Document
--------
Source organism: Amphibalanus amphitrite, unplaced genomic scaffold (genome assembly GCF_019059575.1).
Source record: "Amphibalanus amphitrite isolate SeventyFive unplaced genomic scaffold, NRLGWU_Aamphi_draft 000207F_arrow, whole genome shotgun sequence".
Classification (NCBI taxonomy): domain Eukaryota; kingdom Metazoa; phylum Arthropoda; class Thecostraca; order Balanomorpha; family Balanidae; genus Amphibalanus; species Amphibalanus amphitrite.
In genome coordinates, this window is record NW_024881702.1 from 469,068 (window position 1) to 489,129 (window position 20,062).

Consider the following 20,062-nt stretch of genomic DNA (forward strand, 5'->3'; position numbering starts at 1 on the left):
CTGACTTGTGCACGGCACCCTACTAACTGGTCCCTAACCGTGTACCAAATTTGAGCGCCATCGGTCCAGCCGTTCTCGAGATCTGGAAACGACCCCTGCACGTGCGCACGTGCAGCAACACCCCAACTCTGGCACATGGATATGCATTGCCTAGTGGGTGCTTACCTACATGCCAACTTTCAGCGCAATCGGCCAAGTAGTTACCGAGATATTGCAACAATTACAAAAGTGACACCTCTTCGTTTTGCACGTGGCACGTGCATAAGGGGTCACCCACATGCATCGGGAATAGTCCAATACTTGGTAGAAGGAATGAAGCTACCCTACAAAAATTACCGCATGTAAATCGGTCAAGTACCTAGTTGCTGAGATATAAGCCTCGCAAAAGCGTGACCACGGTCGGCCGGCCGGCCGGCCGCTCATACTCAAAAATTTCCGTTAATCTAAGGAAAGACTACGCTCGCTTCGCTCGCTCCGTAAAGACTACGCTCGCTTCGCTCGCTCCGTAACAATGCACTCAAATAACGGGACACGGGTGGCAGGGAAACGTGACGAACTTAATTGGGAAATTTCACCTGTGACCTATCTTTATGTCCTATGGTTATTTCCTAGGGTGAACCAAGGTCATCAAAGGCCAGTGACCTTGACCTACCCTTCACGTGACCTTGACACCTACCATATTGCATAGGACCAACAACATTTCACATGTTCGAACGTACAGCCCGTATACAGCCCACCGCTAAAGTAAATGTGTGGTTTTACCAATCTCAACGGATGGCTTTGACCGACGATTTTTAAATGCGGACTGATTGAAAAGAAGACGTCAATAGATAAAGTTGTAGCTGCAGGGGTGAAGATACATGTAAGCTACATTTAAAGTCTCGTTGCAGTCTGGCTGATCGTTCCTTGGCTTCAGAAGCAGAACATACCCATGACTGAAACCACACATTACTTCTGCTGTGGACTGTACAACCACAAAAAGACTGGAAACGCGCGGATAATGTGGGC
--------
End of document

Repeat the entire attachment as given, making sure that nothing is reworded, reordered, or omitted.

Source organism: Amphibalanus amphitrite, unplaced genomic scaffold (genome assembly GCF_019059575.1).
Source record: "Amphibalanus amphitrite isolate SeventyFive unplaced genomic scaffold, NRLGWU_Aamphi_draft 000207F_arrow, whole genome shotgun sequence".
Classification (NCBI taxonomy): domain Eukaryota; kingdom Metazoa; phylum Arthropoda; class Thecostraca; order Balanomorpha; family Balanidae; genus Amphibalanus; species Amphibalanus amphitrite.
In genome coordinates, this window is record NW_024881702.1 from 469,068 (window position 1) to 489,129 (window position 20,062).

Consider the following 20,062-nt stretch of genomic DNA (forward strand, 5'->3'; position numbering starts at 1 on the left):
CTGACTTGTGCACGGCACCCTACTAACTGGTCCCTAACCGTGTACCAAATTTGAGCGCCATCGGTCCAGCCGTTCTCGAGATCTGGAAACGACCCCTGCACGTGCGCACGTGCAGCAACACCCCAACTCTGGCACATGGATATGCATTGCCTAGTGGGTGCTTACCTACATGCCAACTTTCAGCGCAATCGGCCAAGTAGTTACCGAGATATTGCAACAATTACAAAAGTGACACCTCTTCGTTTTGCACGTGGCACGTGCATAAGGGGTCACCCACATGCATCGGGAATAGTCCAATACTTGGTAGAAGGAATGAAGCTACCCTACAAAAATTACCGCATGTAAATCGGTCAAGTACCTAGTTGCTGAGATATAAGCCTCGCAAAAGCGTGACCACGGTCGGCCGGCCGGCCGGCCGCTCATACTCAAAAATTTCCGTTAATCTAAGGAAAGACTACGCTCGCTTCGCTCGCTCCGTAAAGACTACGCTCGCTTCGCTCGCTCCGTAACAATGCACTCAAATAACGGGACACGGGTGGCAGGGAAACGTGACGAACTTAATTGGGAAATTTCACCTGTGACCTATCTTTATGTCCTATGGTTATTTCCTAGGGTGAACCAAGGTCATCAAAGGCCAGTGACCTTGACCTACCCTTCACGTGACCTTGACACCTACCATATTGCATAGGACCAACAACATTTCACATGTTCGAACGTACAGCCCGTATACAGCCCACCGCTAAAGTAAATGTGTGGTTTTACCAATCTCAACGGATGGCTTTGACCGACGATTTTTAAATGCGGACTGATTGAAAAGAAGACGTCAATAGATAAAGTTGTAGCTGCAGGGGTGAAGATACATGTAAGCTACATTTAAAGTCTCGTTGCAGTCTGGCTGATCGTTCCTTGGCTTCAGAAGCAGAACATACCCATGACTGAAACCACACATTACTTCTGCTGTGGACTGTACAACCACAAAAAGACTGGAAACGCGCGGATAATGTGGGC